Recent United States Supreme Court case, Williams v. Illinois, makes a Sixth Amendment Confrontation Clause Decision.

As a Massachusetts OUI Attorney, the recent decision of the United States Supreme Court has importance consequences in defending drunk driving case involving blood and breath test evidence. The Williams v. Illinois decision is noteworthy as to how divided the court was in its reasoning finding that the defendant’s Sixth Amendment rights were not violated. The decision was a 5-4 decision that could impact the admissibility of blood and breath test results for individuals charged with DUI in Massachusetts.

In Williams v. Illinois, the United States Supreme Court issued a decision on the Sixth Amendment Confrontation Clause that makes the Court’s interpretation of this Constitutional provision unclear and confuses this area of law for criminal defense lawyers, prosecutors and trial judges. In this 5-4 decision, 4 justices in what is referred to as the Plurality joined the decision of Justice Alito and Justice Thomas concurred separately in the judgment.

In the Williams case, the State called an expert witness who testified that a DNA profile produced by an outside laboratory, matched a profile produced by the state police lab using a sample of the defendant’s blood. The defendant contended that the expert’s testimony violated the defendant’s right of confrontation when the expert testified that the DNA profile provided by the laboratory was produced from semen found on the victim’s vaginal swab.

The Plurality opinion held that the statement did not violate the Confrontation Clause for a number of different reasons. First, the Justices concluded that the statement of the expert did not go to the truth of the matter asserted. The Court noted that expert witnesses can rely on facts to which they do not have first hand knowledge.

Further, the Court stated that the report even if it had been admitted would not have violated the Confrontation Clause because it was produced before any suspect had been identified; the court reasoned that the report did not inherently incriminate the defendant, but could have been exculpatory. The 4 Justice found that the testimony regarding a match between the DNA profile found in the semen of the victim was not admitted for the truth of the matter asserted, but was a premise of the question that the expert assumed to be true. The Court then held that the argument of the dissent would have had more force in a jury trial and that it was unlikely the judge would have accepted the testimony for the truth of the matter asserted.

As a final reason for affirming the conviction, the Plurality held that even if the testimony was admitted for its truth, it would not violate the confrontation clause because it was nontestimonial and did not have as its primary purpose to accuse the petitioner or create evidence for use at a criminal trial.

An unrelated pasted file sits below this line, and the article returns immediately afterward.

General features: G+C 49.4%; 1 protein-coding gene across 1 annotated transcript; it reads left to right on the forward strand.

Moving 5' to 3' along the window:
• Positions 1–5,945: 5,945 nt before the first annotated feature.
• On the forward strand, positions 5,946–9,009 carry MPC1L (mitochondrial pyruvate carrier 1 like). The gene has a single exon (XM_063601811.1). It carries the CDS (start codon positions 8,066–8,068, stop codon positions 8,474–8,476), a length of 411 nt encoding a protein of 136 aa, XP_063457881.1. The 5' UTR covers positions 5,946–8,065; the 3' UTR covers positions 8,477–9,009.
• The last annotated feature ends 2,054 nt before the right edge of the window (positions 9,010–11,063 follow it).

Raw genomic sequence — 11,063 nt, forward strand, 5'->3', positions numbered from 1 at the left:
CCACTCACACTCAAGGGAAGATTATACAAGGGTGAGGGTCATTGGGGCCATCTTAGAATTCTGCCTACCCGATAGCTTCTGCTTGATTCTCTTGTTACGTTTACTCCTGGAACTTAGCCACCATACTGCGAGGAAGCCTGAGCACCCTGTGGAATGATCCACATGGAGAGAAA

The Williams decision was noteworthy for the concurring opinion of Justice Thomas which was not joined by any other member of the Court. Justice Thomas concurred in judgment and held that he agreed with the dissent’s view, but concluded that the report lacked the requisite formality and solemnity to be considered testimonial.

Justice Thomas rejected the State’s argument that the facts which an expert relies are not admitted for their truth; Justice Thomas held that he would not let the Rules of Evidence so easily trump a defendant’s right of confrontation. Justice Thomas wrote that he rejects a “primary purpose test” because it bring more statements than intended into the scope of the confrontation clause.

Justice Thomas concluded that the primary purpose test gives no principled way to decide what is more important to end an emergency or to accuse someone of a crime. Justice Thomas claims that the solemnity requirement is true to the history of the Constitution and does not have practical difficulties in application because a statement to end an emergency is unlikely to bear the requirements of formality and solemnity required for confrontation in his view.

Justice Thomas criticized the majority’s reformulation of the primary purpose test to exclude statements from the confrontation requirement if made before the accused has been identified. Justice Thomas held that a witness against the defendant can occur before the defendant has been identified.

Justice Kagan filed a dissenting opinion which was joined by Justice Ginsburg, Justice Scalia and Justice Sotomayor. The dissent viewed the case as a straight application of Melendez-Diaz and Bullcoming and would have found that the defendant was deprived of his right of confrontation. The Williams decision was noteworthy for several respects as was point out in the Confrontation Blog on the case.

First, it reveals that 4 Justice insist on attempting to overturn Melendez-Diaz. The decision may not have significant impact on the Sixth Amendment Confrontation Clause doctrine as there was no majority.

As a Massachusetts OUI lawyer, I found the position of Justice Sotomayor joining the dissent as significant since her concurrence in Bullcoming suggested she may have more narrow view of Confrontation Rights. The dissent of Justice Kagan revealed a very strong interpretation of the right of confrontation that was articulated in Crawford and Melendez-Diaz.

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